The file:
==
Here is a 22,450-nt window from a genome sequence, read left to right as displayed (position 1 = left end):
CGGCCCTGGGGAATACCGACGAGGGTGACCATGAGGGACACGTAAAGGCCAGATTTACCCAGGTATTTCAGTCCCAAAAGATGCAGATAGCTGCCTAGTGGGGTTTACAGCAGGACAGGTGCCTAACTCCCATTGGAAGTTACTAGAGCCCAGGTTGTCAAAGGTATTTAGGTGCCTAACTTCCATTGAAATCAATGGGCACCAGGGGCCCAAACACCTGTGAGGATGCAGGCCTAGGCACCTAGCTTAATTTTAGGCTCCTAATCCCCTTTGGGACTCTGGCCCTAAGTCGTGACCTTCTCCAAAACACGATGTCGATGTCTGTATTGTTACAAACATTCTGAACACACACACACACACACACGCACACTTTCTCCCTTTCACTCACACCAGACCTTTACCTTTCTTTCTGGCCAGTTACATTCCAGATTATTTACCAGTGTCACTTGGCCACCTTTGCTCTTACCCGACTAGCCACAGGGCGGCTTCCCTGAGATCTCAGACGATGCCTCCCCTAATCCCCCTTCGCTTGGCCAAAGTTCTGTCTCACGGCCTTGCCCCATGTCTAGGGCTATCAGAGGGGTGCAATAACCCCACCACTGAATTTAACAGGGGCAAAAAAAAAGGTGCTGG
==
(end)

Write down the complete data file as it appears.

Here is a 22,450-nt window from a genome sequence, read left to right as displayed (position 1 = left end):
CGGCCCTGGGGAATACCGACGAGGGTGACCATGAGGGACACGTAAAGGCCAGATTTACCCAGGTATTTCAGTCCCAAAAGATGCAGATAGCTGCCTAGTGGGGTTTACAGCAGGACAGGTGCCTAACTCCCATTGGAAGTTACTAGAGCCCAGGTTGTCAAAGGTATTTAGGTGCCTAACTTCCATTGAAATCAATGGGCACCAGGGGCCCAAACACCTGTGAGGATGCAGGCCTAGGCACCTAGCTTAATTTTAGGCTCCTAATCCCCTTTGGGACTCTGGCCCTAAGTCGTGACCTTCTCCAAAACACGATGTCGATGTCTGTATTGTTACAAACATTCTGAACACACACACACACACACACGCACACTTTCTCCCTTTCACTCACACCAGACCTTTACCTTTCTTTCTGGCCAGTTACATTCCAGATTATTTACCAGTGTCACTTGGCCACCTTTGCTCTTACCCGACTAGCCACAGGGCGGCTTCCCTGAGATCTCAGACGATGCCTCCCCTAATCCCCCTTCGCTTGGCCAAAGTTCTGTCTCACGGCCTTGCCCCATGTCTAGGGCTATCAGAGGGGTGCAATAACCCCACCACTGAATTTAACAGGGGCAAAAAAAAAGGTGCTGG